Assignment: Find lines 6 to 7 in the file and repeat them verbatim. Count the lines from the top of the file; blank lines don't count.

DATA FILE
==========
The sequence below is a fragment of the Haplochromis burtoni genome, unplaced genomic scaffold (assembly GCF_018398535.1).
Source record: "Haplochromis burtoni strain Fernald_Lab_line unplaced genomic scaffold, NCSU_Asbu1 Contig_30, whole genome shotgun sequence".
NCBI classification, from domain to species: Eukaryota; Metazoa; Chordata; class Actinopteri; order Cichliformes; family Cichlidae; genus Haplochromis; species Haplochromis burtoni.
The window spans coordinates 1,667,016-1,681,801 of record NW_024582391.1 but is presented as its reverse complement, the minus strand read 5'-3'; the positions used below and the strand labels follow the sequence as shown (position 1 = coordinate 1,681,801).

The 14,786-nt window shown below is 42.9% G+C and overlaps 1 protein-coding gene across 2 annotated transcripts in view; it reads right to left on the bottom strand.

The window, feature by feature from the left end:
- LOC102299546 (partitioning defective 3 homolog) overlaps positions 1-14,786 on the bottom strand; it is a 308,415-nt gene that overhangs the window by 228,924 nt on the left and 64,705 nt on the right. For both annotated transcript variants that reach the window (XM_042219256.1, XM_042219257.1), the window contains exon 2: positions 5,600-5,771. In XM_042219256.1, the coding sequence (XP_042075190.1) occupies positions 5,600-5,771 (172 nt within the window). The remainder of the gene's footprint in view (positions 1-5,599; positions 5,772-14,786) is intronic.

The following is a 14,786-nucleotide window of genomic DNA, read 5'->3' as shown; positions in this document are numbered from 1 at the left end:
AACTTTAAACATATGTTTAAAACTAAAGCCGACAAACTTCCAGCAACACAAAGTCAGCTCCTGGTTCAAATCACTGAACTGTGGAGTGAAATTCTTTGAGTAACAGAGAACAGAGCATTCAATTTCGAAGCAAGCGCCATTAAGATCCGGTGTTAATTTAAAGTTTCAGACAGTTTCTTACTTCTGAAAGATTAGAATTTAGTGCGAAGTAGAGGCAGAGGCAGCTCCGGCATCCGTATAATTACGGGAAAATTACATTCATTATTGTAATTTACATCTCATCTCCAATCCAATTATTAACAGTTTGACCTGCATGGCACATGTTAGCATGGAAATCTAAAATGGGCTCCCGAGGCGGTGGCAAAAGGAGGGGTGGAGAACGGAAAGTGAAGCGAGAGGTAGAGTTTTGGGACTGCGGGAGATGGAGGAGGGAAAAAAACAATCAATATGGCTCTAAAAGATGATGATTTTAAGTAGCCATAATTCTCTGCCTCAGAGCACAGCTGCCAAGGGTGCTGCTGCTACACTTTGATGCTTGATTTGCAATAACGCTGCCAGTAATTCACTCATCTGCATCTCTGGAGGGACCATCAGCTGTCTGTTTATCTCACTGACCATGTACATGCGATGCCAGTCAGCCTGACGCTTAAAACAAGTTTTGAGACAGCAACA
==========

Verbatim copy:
The window, feature by feature from the left end:
- LOC102299546 (partitioning defective 3 homolog) overlaps positions 1-14,786 on the bottom strand; it is a 308,415-nt gene that overhangs the window by 228,924 nt on the left and 64,705 nt on the right. For both annotated transcript variants that reach the window (XM_042219256.1, XM_042219257.1), the window contains exon 2: positions 5,600-5,771. In XM_042219256.1, the coding sequence (XP_042075190.1) occupies positions 5,600-5,771 (172 nt within the window). The remainder of the gene's footprint in view (positions 1-5,599; positions 5,772-14,786) is intronic.